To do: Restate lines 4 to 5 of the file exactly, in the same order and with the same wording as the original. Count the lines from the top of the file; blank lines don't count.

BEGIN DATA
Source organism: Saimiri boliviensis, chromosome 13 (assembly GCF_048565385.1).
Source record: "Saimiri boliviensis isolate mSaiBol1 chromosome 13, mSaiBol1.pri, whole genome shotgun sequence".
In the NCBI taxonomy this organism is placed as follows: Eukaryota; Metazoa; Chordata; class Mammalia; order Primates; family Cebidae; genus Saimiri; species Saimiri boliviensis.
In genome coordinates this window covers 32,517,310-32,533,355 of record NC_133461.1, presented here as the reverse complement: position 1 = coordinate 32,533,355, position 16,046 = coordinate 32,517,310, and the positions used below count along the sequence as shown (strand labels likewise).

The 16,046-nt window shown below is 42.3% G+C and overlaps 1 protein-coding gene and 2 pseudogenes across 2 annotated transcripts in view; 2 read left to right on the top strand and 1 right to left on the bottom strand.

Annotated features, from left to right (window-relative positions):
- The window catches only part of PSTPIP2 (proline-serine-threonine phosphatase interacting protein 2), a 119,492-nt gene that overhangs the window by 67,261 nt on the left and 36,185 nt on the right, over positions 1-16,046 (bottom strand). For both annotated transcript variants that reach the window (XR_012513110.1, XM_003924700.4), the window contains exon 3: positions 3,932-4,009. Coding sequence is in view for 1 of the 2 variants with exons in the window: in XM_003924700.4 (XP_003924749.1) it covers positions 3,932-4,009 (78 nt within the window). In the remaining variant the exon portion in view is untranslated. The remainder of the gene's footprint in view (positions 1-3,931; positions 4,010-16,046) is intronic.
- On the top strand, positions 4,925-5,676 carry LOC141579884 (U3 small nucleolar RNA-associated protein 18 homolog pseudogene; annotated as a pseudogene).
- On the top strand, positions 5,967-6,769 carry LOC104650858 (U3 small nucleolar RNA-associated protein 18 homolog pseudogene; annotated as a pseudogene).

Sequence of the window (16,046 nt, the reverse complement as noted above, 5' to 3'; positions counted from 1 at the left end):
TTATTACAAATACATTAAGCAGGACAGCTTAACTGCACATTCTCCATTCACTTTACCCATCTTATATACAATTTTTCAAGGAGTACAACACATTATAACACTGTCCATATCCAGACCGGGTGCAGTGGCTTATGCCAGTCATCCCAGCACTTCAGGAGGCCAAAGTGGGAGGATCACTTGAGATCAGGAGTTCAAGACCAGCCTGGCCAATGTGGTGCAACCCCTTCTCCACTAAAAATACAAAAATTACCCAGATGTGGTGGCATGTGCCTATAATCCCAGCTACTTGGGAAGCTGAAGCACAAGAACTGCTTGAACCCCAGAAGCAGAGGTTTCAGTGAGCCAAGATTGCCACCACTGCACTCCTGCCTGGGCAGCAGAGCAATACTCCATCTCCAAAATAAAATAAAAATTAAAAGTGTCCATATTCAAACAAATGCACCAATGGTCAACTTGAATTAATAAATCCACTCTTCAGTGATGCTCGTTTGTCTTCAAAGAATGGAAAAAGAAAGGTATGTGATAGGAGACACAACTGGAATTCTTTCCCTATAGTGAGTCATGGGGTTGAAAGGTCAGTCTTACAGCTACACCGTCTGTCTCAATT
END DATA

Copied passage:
In genome coordinates this window covers 32,517,310-32,533,355 of record NC_133461.1, presented here as the reverse complement: position 1 = coordinate 32,533,355, position 16,046 = coordinate 32,517,310, and the positions used below count along the sequence as shown (strand labels likewise).

The 16,046-nt window shown below is 42.3% G+C and overlaps 1 protein-coding gene and 2 pseudogenes across 2 annotated transcripts in view; 2 read left to right on the top strand and 1 right to left on the bottom strand.